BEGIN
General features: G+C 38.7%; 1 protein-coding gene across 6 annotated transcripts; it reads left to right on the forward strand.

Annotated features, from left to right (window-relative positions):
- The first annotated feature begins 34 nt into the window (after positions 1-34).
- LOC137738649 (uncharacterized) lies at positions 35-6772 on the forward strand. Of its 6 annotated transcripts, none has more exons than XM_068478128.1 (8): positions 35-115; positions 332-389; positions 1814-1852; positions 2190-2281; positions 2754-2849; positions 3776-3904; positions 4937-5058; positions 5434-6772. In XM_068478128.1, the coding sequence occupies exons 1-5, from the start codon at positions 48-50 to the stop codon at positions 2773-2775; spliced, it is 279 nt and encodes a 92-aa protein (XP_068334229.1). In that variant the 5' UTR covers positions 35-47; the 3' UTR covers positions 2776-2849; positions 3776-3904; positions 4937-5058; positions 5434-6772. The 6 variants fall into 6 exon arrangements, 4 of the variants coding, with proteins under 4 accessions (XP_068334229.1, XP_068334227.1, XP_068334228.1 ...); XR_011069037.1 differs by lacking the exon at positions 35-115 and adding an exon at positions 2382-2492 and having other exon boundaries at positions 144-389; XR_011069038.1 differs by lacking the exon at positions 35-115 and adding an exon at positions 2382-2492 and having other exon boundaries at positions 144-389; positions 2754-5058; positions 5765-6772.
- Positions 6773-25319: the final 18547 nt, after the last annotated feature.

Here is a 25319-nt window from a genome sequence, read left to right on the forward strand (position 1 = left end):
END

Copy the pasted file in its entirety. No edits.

General features: G+C 38.7%; 1 protein-coding gene across 6 annotated transcripts; it reads left to right on the forward strand.

Annotated features, from left to right (window-relative positions):
- The first annotated feature begins 34 nt into the window (after positions 1-34).
- LOC137738649 (uncharacterized) lies at positions 35-6772 on the forward strand. Of its 6 annotated transcripts, none has more exons than XM_068478128.1 (8): positions 35-115; positions 332-389; positions 1814-1852; positions 2190-2281; positions 2754-2849; positions 3776-3904; positions 4937-5058; positions 5434-6772. In XM_068478128.1, the coding sequence occupies exons 1-5, from the start codon at positions 48-50 to the stop codon at positions 2773-2775; spliced, it is 279 nt and encodes a 92-aa protein (XP_068334229.1). In that variant the 5' UTR covers positions 35-47; the 3' UTR covers positions 2776-2849; positions 3776-3904; positions 4937-5058; positions 5434-6772. The 6 variants fall into 6 exon arrangements, 4 of the variants coding, with proteins under 4 accessions (XP_068334229.1, XP_068334227.1, XP_068334228.1 ...); XR_011069037.1 differs by lacking the exon at positions 35-115 and adding an exon at positions 2382-2492 and having other exon boundaries at positions 144-389; XR_011069038.1 differs by lacking the exon at positions 35-115 and adding an exon at positions 2382-2492 and having other exon boundaries at positions 144-389; positions 2754-5058; positions 5765-6772.
- Positions 6773-25319: the final 18547 nt, after the last annotated feature.

Here is a 25319-nt window from a genome sequence, read left to right on the forward strand (position 1 = left end):